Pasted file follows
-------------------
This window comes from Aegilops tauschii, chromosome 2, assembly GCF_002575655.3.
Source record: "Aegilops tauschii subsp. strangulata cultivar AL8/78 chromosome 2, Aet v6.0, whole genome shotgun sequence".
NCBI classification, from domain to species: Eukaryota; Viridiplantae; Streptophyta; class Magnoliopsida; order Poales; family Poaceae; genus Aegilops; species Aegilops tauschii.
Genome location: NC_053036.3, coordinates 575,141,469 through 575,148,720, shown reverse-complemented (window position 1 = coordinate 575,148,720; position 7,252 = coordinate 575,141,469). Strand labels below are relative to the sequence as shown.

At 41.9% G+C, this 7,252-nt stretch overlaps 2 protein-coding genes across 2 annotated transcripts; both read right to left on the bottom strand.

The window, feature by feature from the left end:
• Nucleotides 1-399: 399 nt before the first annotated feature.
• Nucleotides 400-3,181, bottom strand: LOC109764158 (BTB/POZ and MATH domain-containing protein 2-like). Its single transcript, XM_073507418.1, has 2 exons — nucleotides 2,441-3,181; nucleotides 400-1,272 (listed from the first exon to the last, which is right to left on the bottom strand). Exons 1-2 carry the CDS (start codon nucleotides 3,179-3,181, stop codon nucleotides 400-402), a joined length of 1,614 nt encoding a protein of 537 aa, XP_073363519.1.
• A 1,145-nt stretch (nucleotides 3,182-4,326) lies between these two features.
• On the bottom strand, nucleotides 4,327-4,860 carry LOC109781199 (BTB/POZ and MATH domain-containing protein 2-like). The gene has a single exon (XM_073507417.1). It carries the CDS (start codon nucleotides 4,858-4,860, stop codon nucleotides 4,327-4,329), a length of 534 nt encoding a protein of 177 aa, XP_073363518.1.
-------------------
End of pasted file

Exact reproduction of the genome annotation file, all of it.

This window comes from Aegilops tauschii, chromosome 2, assembly GCF_002575655.3.
Source record: "Aegilops tauschii subsp. strangulata cultivar AL8/78 chromosome 2, Aet v6.0, whole genome shotgun sequence".
NCBI classification, from domain to species: Eukaryota; Viridiplantae; Streptophyta; class Magnoliopsida; order Poales; family Poaceae; genus Aegilops; species Aegilops tauschii.
Genome location: NC_053036.3, coordinates 575,141,469 through 575,148,720, shown reverse-complemented (window position 1 = coordinate 575,148,720; position 7,252 = coordinate 575,141,469). Strand labels below are relative to the sequence as shown.

At 41.9% G+C, this 7,252-nt stretch overlaps 2 protein-coding genes across 2 annotated transcripts; both read right to left on the bottom strand.

The window, feature by feature from the left end:
• Nucleotides 1-399: 399 nt before the first annotated feature.
• Nucleotides 400-3,181, bottom strand: LOC109764158 (BTB/POZ and MATH domain-containing protein 2-like). Its single transcript, XM_073507418.1, has 2 exons — nucleotides 2,441-3,181; nucleotides 400-1,272 (listed from the first exon to the last, which is right to left on the bottom strand). Exons 1-2 carry the CDS (start codon nucleotides 3,179-3,181, stop codon nucleotides 400-402), a joined length of 1,614 nt encoding a protein of 537 aa, XP_073363519.1.
• A 1,145-nt stretch (nucleotides 3,182-4,326) lies between these two features.
• On the bottom strand, nucleotides 4,327-4,860 carry LOC109781199 (BTB/POZ and MATH domain-containing protein 2-like). The gene has a single exon (XM_073507417.1). It carries the CDS (start codon nucleotides 4,858-4,860, stop codon nucleotides 4,327-4,329), a length of 534 nt encoding a protein of 177 aa, XP_073363518.1.